Can Alzheimers Disease Be Predicted By New Blood Test?

Curated by Claudia Shannon / Research Scientist / ishonest

Alzheimer’s disease is the sixth leading cause of death in the United States, with someone developing the disease almost every minute, according to the Alzheimer’s Association.

For years, scientists have been searching for a reliable blood test that can detect amyloid beta, the protein frequently associated with this life-changing condition.

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Now researchers at Washington University in St. Louis, Missouri, say they’ve discovered the potential option for a test.

“Amyloid is a protein normally found in the body that’s involved in brain cell physiology. When there’s a loss of balance between the production of amyloid beta and clearance from the brain, the abnormal accumulation leads to neuronal cell death,” Dr. Diana Kerwin, a geriatrics specialist at Texas Health Dallas, told ishonest.

“Amyloid beta can accumulate at an abnormal rate in the brain and form plaque that’s associated with neuron cell death in the brain and memory loss,” explained Dr. Kerwin, who’s a member of the national board of the Alzheimer’s Association and is the chair of the association’s Dallas chapter.

Alzheimer’s disease is typically diagnosed by detecting memory loss not related to normal aging or to another medical issue or neurologic disease, she said.

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“The accuracy of the diagnosis without the addition of specialized scans, with a thorough work up by a primary care physician, can be 70 to 80 percent,” Kerwin said.

“Diagnosis is usually made by clinical examination, brain imaging to rule out other abnormalities, memory testing called neuropsychological testing that determines if there is memory loss that is more than expected for the person’s age and education level, and blood work to rule out other medical illness such as infection or kidney or liver disease that can affect brain function and memory,” she added.

However, a recent study from Washington University in St. Louis, Missouri has concluded that the risk of Alzheimer’s disease can be predicted with 94 percent accuracy when results from a new blood test are combined with two other major risk factors, such as age or family history of the disease.

“This is exciting because it could be the basis for a rapid and inexpensive blood screening test to identify people at high risk of developing Alzheimer’s disease,” he continued.

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However, Dr. Anna Tseng, a neurologist at Texas Health Dallas, expressed some need for caution.

“Amyloid plaque is just one of the hallmarks of Alzheimer’s disease, but it isn’t specific to the disease,” she told ishonest. “It can be found in other types of dementia and even in cognitively healthy people.”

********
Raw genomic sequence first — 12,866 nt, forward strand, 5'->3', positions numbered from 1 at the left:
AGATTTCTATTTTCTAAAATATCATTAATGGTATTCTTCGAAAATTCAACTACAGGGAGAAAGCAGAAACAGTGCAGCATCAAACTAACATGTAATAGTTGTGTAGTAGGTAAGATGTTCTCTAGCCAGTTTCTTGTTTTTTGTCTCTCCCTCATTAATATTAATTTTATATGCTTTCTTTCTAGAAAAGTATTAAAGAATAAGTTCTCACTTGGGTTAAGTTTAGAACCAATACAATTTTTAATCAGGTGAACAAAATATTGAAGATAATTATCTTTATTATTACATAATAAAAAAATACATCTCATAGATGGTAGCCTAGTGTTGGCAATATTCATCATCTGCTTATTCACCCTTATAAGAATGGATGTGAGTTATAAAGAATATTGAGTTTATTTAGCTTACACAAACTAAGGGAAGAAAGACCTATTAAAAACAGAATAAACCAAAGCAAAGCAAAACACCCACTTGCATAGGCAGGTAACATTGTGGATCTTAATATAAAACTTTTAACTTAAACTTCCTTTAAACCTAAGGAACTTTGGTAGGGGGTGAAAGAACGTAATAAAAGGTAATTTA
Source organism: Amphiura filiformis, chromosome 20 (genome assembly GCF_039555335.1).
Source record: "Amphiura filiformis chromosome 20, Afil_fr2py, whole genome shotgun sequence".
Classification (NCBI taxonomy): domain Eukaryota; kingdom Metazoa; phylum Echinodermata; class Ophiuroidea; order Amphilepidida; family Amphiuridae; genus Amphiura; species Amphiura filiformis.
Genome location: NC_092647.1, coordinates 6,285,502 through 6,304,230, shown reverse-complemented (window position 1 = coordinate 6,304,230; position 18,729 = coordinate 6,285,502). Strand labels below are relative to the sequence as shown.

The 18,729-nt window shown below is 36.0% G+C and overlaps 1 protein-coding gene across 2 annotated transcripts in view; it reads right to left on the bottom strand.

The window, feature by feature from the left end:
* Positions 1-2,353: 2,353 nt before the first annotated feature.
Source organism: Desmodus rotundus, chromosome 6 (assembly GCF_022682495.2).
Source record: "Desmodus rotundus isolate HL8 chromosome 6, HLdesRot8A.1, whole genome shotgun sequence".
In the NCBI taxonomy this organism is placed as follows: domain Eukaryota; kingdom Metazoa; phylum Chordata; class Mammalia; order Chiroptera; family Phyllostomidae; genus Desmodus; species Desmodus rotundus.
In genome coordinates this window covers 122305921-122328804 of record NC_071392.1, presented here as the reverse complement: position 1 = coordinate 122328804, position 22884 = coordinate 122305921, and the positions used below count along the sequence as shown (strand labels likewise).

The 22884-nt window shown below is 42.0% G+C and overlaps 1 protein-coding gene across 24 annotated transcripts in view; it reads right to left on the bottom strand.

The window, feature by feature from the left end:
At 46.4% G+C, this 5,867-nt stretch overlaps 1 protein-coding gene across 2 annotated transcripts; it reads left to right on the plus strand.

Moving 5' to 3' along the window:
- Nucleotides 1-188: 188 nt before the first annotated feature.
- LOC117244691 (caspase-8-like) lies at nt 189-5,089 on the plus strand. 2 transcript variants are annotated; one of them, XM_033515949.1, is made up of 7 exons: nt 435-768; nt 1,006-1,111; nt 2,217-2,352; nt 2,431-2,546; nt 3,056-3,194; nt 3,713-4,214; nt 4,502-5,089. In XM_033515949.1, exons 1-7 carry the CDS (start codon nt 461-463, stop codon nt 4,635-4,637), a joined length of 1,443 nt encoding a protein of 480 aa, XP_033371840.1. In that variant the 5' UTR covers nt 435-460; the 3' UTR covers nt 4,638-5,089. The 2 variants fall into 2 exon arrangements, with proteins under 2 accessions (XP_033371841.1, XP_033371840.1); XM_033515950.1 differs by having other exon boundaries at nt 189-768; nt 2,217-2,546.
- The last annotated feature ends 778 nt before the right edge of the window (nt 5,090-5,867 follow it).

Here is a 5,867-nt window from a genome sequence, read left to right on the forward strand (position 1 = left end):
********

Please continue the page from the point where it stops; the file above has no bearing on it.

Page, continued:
Dr. Tseng explained that there are unanswered questions about amyloid’s role in the brain.

“While the function of amyloid protein isn’t known, some studies suggest that it may actually help with immunity,” she noted.

One blood sample could be enough

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In their study, researchers used a technique called mass spectrometry to measure amounts of two types of amyloid beta in the blood, called amyloid beta 40 and 42.

They found the ratio of these types in the blood goes down as the amount of the substance in the brain increases.

The study examined 158 adults older than 50, most who were cognitively healthy.

Dr. Bateman and his team reported that even some false positives seen in initial tests still predicted a later buildup of amyloid in the brain, something that was found years later by positron emission tomography (PET) scans.

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This suggests the new test can warn of amyloid deposits forming years before they can be identified by PET scans.

“Our method is very sensitive, and particularly when you have many repeated samples as in this study — more than 500 samples overall — we can be highly confident that the difference is real. Even a single sample can distinguish who has amyloid plaques,” he said.

Early detection may allow people to take action to slow down disease progression.

“There are three acetylcholinesterase inhibitors and a drug called memantine that have modest benefits in slowing down the progression of Alzheimer’s disease,” Tseng said. “But following a healthy lifestyle, with exercise and good diet, and maintaining social engagement can help significantly as well.”

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The new blood test could offer a broad range of benefits.

“The test is significantly less expensive than a PET scan and it’s less uncomfortable than a spinal tap. It may help people with early memory concerns to determine if it’s related to abnormal accumulation of amyloid,” Kerwin said. “The test may help to lessen the burden to undergo spinal tap or expensive PET scan that isn’t currently covered by insurance and to reduce the risk of radiation exposure from repeated scans.”

“For researchers this can increase the ability to screen and find people for clinical trials that can reduce the cost of starting a clinical trial and improve the quality of data collection to determine faster if the treatment is of benefit or not,” she added.

“An advancement that helps to more quickly collect good quality data is of benefit to all participants because it will help researchers move treatment developments forward.”

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